Yesterday, members of the Cayo Tour Guide Association visited the Mountain Pine Ridge where we repaired and resurfaced the access trail to some of the most popular destinations in the area: the Rio On Pools and Rio Frio Cave. We all boarded Mr. Jorge De Leon’s Jungle buggy, a Toyota SR5 pickup, modified with seats to carry tourists into the jungle this in its self is an interesting experience and a different way of touring the jungle. It certainly lacks the air conditioning that we are all now accustomed to but this puts the rider closer to nature.
The access to Rio On Pools was damaged after Hurricane Earl in 2016 and only deteriorated further over time. The Rio Frío Cave’s access stairs were worn and had become slippery with the humidity and rainfall, so it had to be resurfaced. Although it was hard work, we were able to complete the project that we set out to do. It was not only work, but as tour guides, the task was certainly accompanied by a lot of laughter and learning experiences. We were entertained by our own Martin Velasquez, who took every moment to lecture us on wild plants found in the broadleaf and highland savanna. He possesses a wealth of knowledge and knows not only the scientific names but also the medicinal uses for these plants.
Repairs done to the Rio On access trail were the most difficult as there were no stairs, but simply an area that was washed out. We are no engineers, but using basic tools such as shovels, pickaxe, trowels, and buckets, we were able to prepare the site, gather granite stones from the area, compact the soil behind them (which was mostly sand and clay mix) and reinforce it with Portland concrete that we took up with us. We had our delicious lunch beside the Rio On Pools which was BBQ chicken and Italian sausages with flour tortillas. Some guides also took advantage of the downtime opportunity and went for a swim.
Our focus then turned to Rio Frio Cave, where we thought it would be easier since we were only resurfacing the stairs. However, we quickly realized that walking that long length stairway with cement is no easy task. Luckily for us, sand and water were relatively accessible nearby. There is a constant inflow of visitors to the cave and we had to maneuver around them before we started the resurface. Here, while digging a drain beside the stairs for water to flow, Martin found a coffee snake. It was amazing! It was a very tiny, non-venomous snake that lives and spends its life underground.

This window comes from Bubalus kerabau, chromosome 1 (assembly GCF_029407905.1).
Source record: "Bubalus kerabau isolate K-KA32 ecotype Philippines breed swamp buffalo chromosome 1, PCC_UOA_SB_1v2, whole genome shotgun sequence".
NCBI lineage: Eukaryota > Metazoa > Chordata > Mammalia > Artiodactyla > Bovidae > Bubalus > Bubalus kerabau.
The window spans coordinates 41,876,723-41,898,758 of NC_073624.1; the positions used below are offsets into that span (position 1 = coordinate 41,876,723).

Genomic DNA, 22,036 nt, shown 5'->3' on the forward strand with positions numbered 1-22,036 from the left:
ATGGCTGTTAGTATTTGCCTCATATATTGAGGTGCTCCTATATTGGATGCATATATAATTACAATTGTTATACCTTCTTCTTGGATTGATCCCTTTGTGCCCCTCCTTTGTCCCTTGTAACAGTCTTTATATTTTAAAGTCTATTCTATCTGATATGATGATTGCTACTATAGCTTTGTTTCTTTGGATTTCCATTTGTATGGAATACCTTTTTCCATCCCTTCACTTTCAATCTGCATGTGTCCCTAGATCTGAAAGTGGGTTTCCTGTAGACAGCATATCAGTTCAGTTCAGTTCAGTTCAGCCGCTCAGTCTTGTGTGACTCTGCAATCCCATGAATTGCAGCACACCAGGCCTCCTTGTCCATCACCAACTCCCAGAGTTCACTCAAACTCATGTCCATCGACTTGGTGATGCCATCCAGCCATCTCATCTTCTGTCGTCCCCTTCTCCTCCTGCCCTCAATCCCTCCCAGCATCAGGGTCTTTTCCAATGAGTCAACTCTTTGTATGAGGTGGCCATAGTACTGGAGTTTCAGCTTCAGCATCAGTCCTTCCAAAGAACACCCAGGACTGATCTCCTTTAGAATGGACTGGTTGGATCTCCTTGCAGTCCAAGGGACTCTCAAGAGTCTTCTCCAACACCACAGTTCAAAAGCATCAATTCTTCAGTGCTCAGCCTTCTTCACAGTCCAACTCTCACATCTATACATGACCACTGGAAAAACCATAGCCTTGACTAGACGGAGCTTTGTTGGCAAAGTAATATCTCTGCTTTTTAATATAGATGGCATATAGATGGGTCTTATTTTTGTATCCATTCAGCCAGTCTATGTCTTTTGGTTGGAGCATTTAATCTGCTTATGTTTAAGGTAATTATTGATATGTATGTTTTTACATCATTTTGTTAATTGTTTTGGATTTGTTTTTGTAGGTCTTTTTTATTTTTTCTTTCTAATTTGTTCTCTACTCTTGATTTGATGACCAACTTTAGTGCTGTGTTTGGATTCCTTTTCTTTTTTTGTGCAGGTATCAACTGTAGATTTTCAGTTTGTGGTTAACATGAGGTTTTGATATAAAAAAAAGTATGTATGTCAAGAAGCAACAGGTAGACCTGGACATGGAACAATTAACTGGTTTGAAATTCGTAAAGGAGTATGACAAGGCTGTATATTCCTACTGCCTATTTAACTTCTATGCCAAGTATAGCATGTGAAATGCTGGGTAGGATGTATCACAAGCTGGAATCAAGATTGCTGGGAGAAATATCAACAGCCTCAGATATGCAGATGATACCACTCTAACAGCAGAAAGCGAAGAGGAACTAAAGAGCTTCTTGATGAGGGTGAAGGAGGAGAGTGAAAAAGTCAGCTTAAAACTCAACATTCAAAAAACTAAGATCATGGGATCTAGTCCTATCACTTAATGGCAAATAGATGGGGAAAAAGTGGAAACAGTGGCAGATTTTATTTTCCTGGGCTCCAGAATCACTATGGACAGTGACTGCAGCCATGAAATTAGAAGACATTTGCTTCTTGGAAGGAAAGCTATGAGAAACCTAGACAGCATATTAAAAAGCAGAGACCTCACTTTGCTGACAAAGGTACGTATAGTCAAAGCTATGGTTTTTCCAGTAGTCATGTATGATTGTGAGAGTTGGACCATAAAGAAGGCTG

After completing our objectives for the day, we set out on an adventure to explore the Domingo Ruiz Cave. There is an interesting story here. As the legend goes, in the 1970’s when there was a threat of invasion by the Guatemalan forces, Mr. Domingo Ruiz, a park ranger, took his family to the cave believing they would be safe. There they remained for a couple of weeks until they eventually needed to leave, possibly because their reserve of food and water had been depleted. It is a fairly large cave, not as big as Rio Frio Cave, but a very impressive cave, nonetheless. There is only a one-way access through a large mouth and there is no water flowing inside. It contains many different cave formations and plenty of fruit bats and creepy crawlies. We even saw an assassin bug in there! I am uncertain how much of the cave has been tampered with or if the Institute of Archaeology has done any documentation on this cave. There are no human remains and very little ceramic shards are visible on the surface of the cave floor.
In the end, it was a great day spent with the tour guides. We did the work and now the access to these amazing places are safer and easier for walking. We laughed and enjoyed our company and we learnt new things along the way about Belizean history and its plants and wildlife.